Interstate 5 in North County. Courtesy SANDAG

The California Supreme Court issued a decision in favor of the San Diego Association of Governments Thursday, ruling that SANDAG followed the proper state law while conducting a 2011 study concerning climate change and the region’s long-term transportation plan.

The issue arose from an environmental impact study completed in 2011 for SANDAG’s “2050 Regional Transportation Plan.” After the environmental study was complete, the Cleveland National Forest Foundation, the Sierra Club, the Center for Biological Diversity and other environmental groups filed lawsuits challenging SANDAG’s review.

At the heart of the issue that ultimately made its way to the Supreme Court was whether SANDAG completed a greenhouse gas analysis properly by following a state law, or if they should have conducted the analysis to comply with a governor’s executive order.

“The Court clarified today that our responsibility is to state law, and that SANDAG appropriately followed that law,” SANDAG Chair and County Supervisor Ron Roberts said.

The state’s highest court ruled 6-1 in favor of SANDAG, with Justice Mariano-Florentino Cuellar casting the dissenting vote.

“We are very pleased with today’s outcome,” Roberts said. “Rulings by the lower courts left local governments confused about how they should analyze greenhouse gas emissions; should we follow state law as established by the Legislature, or follow executive orders issued by the governor?”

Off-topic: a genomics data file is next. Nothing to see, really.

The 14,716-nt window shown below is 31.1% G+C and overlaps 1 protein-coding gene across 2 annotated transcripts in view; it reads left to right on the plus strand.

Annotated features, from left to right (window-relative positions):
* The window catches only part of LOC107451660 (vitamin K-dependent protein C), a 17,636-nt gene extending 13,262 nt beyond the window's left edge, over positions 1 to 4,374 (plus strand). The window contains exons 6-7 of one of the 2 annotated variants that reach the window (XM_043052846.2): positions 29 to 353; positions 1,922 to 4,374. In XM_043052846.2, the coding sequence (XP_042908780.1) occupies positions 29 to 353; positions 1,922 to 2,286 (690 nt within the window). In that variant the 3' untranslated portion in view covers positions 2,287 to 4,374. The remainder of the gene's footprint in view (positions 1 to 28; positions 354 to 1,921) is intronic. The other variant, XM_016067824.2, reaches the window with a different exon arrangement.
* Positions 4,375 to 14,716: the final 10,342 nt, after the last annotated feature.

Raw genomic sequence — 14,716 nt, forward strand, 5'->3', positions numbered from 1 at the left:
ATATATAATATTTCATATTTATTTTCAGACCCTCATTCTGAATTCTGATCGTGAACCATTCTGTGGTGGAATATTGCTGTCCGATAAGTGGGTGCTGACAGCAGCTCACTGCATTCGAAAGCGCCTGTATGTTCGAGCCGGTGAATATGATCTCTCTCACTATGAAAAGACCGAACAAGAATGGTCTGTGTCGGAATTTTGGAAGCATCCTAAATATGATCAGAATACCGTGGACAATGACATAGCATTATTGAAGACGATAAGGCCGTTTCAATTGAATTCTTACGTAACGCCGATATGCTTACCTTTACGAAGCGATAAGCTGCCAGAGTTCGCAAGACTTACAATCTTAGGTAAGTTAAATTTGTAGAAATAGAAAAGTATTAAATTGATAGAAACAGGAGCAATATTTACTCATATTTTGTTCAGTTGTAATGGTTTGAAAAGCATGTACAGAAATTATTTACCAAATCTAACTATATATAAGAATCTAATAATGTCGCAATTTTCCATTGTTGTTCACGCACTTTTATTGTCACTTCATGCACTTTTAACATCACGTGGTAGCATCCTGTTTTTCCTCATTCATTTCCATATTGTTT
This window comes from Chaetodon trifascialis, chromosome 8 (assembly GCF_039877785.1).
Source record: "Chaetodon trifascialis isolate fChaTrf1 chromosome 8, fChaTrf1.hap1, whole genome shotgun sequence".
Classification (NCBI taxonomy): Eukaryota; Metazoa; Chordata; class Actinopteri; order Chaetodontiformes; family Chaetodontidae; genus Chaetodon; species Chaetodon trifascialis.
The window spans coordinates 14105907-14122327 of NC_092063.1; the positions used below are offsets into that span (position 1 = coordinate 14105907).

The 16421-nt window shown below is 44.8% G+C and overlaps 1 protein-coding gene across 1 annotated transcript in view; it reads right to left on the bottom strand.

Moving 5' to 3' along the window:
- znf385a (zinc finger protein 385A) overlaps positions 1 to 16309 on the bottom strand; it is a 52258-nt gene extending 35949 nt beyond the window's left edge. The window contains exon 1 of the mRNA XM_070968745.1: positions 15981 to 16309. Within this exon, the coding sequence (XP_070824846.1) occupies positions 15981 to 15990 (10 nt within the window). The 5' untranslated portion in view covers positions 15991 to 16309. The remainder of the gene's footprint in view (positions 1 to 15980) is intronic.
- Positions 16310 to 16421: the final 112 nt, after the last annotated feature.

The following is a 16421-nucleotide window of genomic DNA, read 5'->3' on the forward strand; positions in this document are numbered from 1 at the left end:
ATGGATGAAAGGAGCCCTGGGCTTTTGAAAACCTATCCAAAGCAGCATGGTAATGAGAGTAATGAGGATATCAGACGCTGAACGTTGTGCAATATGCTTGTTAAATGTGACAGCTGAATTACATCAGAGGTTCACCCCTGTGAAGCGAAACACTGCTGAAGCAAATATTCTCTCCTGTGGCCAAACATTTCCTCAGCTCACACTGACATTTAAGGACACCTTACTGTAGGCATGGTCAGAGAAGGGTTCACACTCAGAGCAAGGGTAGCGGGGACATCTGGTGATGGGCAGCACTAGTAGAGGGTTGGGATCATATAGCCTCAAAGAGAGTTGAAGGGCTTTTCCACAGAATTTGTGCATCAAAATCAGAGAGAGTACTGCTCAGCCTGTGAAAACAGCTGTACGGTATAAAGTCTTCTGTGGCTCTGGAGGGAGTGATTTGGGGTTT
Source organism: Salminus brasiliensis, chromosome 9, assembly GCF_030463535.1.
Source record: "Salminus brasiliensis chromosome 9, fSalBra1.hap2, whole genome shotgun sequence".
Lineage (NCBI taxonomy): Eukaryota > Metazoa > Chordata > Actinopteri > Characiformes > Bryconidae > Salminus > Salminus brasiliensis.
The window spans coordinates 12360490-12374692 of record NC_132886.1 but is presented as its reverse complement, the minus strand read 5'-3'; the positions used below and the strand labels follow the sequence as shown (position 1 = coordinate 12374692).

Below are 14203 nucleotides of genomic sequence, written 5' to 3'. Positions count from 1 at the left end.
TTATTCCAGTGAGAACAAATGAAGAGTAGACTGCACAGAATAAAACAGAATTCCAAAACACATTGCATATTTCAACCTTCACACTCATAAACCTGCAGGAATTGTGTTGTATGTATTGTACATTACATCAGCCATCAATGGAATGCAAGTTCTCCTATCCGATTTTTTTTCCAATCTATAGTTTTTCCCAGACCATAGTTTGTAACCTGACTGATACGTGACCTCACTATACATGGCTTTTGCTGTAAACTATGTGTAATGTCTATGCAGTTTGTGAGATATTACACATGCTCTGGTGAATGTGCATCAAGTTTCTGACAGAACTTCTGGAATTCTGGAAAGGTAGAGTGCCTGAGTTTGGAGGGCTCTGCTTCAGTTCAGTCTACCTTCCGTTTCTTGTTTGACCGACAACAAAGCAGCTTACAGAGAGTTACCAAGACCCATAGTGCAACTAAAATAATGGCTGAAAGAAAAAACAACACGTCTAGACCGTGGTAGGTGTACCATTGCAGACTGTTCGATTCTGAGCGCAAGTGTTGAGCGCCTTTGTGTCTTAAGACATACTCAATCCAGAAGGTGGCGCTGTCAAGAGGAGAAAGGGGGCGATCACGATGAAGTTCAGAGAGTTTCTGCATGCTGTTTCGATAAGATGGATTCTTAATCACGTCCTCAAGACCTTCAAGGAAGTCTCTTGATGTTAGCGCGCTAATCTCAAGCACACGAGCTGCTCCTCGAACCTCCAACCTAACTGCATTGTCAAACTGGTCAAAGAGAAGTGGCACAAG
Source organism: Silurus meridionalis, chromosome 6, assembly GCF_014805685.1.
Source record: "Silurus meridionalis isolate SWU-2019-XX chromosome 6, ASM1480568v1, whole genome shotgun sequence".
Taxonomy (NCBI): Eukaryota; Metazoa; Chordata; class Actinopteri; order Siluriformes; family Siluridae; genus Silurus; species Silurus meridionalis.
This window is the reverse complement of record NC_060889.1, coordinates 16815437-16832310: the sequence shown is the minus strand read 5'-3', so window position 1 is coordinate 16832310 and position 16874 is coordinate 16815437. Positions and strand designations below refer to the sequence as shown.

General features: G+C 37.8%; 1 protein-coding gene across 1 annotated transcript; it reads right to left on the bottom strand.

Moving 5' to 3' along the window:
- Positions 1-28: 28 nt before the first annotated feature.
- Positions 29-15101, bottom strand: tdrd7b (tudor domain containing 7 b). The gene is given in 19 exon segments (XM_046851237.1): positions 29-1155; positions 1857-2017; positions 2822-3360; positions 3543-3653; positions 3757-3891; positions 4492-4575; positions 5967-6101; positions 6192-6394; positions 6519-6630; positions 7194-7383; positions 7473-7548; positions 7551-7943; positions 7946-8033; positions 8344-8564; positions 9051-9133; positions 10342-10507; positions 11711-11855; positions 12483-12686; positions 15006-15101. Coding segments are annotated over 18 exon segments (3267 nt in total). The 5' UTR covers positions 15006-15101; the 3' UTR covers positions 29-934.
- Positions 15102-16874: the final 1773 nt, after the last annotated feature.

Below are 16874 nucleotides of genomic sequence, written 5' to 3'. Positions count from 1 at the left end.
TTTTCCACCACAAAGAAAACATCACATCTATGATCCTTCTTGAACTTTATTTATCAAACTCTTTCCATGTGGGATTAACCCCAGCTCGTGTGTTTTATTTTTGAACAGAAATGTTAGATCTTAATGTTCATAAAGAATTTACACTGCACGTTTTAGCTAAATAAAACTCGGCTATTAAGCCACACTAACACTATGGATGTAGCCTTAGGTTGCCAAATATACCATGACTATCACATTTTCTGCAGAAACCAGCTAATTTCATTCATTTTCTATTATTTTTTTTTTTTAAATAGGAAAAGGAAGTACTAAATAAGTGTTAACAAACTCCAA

But the Center for Biological Diversity, one of the groups who filed suit against SANDAG, said the Court ruled in favor of the government agency on only one narrow issue and said the ruling “emphasized that future environmental analyses of similar plans must address the state’s long-term climate objectives in greater detail as California’s climate efforts evolve.”

“We disagree with the court’s narrow ruling, but this decision will clearly push transportation planners to better evaluate the massive greenhouse pollution generated by decades of sprawl development and neglect of public transit,” said Kevin Bundy, an attorney at the Center for Biological Diversity. “The court’s ruling underscores that agencies like SANDAG have to step up and do their part going forward. Ensuring that transportation and development advance the state’s long-term, science-based emissions reduction goals is essential.”

The Supreme Court’s ruling overturned only the greenhouse gas study issue, leaving undisturbed the decision by an appellate court that ruled against SANDAG on other key issues.

“San Diego residents deserve a future with increased transit, bike and walk commutes, clean air and water, and protected open space — at its core, that’s what this lawsuit was about,” said Jana Clark, a Cleveland National Forest Foundation board member. “Regardless of today’s narrow ruling from the California Supreme Court, our lawsuit against SANDAG has been a major victory for the health and quality of life of all San Diegans because it has initiated a changed SANDAG.”

Federal law requires that transportation plans like SANDAG’s “2050 Regional Transportation Plan” be updated every four years, SANDAG officials said. The “2050 Regional Transportation Plan” that was at the center of Thursday’s ruling has already been superseded by “San Diego Forward: The Regional Plan,” which the SANDAG board approved in October 2015. No environmental groups have filed legal challenges against “San Diego Forward” or its environmental impact report.

–City News Service

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